Puppy proofing a room

Another good idea can be to select a smallish room in your house and puppy proof that room. That way they can have their bed, water and toys, without being left to roam all over the house while you are away.

It’s important it is “puppy proofed” so first off your puppy can’t hurt himself/herself. This means ensuring all electrical cables are out of reach, as well as anything small that they could choke on. This includes treats – remember they are just babies and like them, they won’t know what is the right amount to bite off or will try and stuff something in their mouths in a rush.  Water must also be available, but not in anything that resembles a paddling pool – you will know depending on the size of your puppy what’s right.


I hope this has given you some things to think about. Most of all, I hope you enjoy your new puppy – a dog is a friend for life. If you have recently brought a puppy home, or even have an older dog and want to share your experiences, please comment below. It would be great to hear from you!

Do you need additional help and support?


i hope you’ve enjoyed reading this article and found some useful pointers. If you have any questions or would like to leave a comment, please do so below.

6 thoughts on “Are you wondering how to train a puppy and work full time?

  1. You’ve provided a great guide on how to train a puppy. It’s a lot of work. Only take this on if you have the time and space to do it. My daughter works with Paws for Rescue out west. She takes in puppies and then they get adopted out once she’s done training. I’m so proud of her!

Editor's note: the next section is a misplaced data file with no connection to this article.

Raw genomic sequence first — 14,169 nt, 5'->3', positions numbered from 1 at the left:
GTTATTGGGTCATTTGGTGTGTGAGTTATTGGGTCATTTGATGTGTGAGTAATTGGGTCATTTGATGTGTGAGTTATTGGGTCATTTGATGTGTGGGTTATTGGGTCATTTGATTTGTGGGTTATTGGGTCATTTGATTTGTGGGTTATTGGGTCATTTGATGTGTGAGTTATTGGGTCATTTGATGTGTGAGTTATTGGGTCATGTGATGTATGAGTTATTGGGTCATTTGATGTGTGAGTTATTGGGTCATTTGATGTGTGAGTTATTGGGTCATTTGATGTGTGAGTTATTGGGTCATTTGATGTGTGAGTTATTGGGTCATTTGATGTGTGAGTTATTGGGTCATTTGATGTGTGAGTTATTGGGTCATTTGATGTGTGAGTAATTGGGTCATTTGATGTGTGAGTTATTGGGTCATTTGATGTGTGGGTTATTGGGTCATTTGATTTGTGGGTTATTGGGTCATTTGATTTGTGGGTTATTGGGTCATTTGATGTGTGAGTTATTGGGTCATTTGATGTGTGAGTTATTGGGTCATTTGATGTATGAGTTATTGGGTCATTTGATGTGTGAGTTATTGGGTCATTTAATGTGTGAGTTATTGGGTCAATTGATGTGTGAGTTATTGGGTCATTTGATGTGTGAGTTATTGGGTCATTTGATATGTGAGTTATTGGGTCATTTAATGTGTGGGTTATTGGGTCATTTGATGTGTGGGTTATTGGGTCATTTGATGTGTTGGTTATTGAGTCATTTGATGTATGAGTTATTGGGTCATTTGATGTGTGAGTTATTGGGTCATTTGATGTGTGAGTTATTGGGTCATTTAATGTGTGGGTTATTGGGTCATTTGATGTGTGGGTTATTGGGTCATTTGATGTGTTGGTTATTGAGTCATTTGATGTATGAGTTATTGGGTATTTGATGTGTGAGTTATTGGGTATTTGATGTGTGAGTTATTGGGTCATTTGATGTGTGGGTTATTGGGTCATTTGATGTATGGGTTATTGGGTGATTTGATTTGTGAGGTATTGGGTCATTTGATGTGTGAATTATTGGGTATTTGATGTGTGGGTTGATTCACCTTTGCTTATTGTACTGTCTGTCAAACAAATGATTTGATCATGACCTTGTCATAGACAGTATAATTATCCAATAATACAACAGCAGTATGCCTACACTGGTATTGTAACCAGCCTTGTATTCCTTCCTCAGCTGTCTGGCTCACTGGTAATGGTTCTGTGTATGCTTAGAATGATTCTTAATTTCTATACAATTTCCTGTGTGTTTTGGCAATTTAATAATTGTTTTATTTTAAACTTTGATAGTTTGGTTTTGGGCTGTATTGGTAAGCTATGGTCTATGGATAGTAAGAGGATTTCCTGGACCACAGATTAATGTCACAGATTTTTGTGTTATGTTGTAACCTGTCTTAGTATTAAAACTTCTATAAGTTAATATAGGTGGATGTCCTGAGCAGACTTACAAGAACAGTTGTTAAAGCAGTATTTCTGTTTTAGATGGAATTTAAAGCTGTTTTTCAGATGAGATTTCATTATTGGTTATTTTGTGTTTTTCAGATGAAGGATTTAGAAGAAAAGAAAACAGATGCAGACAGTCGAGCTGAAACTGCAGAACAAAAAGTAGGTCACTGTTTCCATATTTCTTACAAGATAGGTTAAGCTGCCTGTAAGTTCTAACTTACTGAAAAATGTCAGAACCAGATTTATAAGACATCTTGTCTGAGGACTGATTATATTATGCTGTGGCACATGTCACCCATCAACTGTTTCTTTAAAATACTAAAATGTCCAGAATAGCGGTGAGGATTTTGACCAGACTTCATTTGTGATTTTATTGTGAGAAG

1. Hi Peter,
      Thank you for getting in touch and sharing your thoughts. Puppies are definitely hard work and getting any dog shouldn’t be done on a whim. Hats off to your daughter too, it’s wonderful work she’s doing.

  2. I love dogs! I love cats more, as you can clearly see, but this doesn’t mean I don’t love my other furry friend any less! However, it is certainly a pain to train a puppy when you haven’t a CLUE how to begin or where to start. I love your website, it’s vibrant and welcoming. Thanks for the great article!

  3. Hi Mara, Wonderful post! People who work get so defensive when you talk about dog or puppy care, when you ask who will help out when they’re away. I always take that to mean they know we have a point, but they wanted the dog anyway… A neighbour of mine works all day and her poor dog is left alone for about 9 hours a day, yet she’s the most good natured dog, in spite of her owner. She’s a lovely woman, but doesn’t have a clue. Just because someone works doesn’t mean they shouldn’t have the pleasure of sharing their life with a dog, but you are right – they must plan for someone to come and take care of the dog when they’re gone, and your recommendations are very helpful. Let’s hope your readers stop and think before doing something impulsive.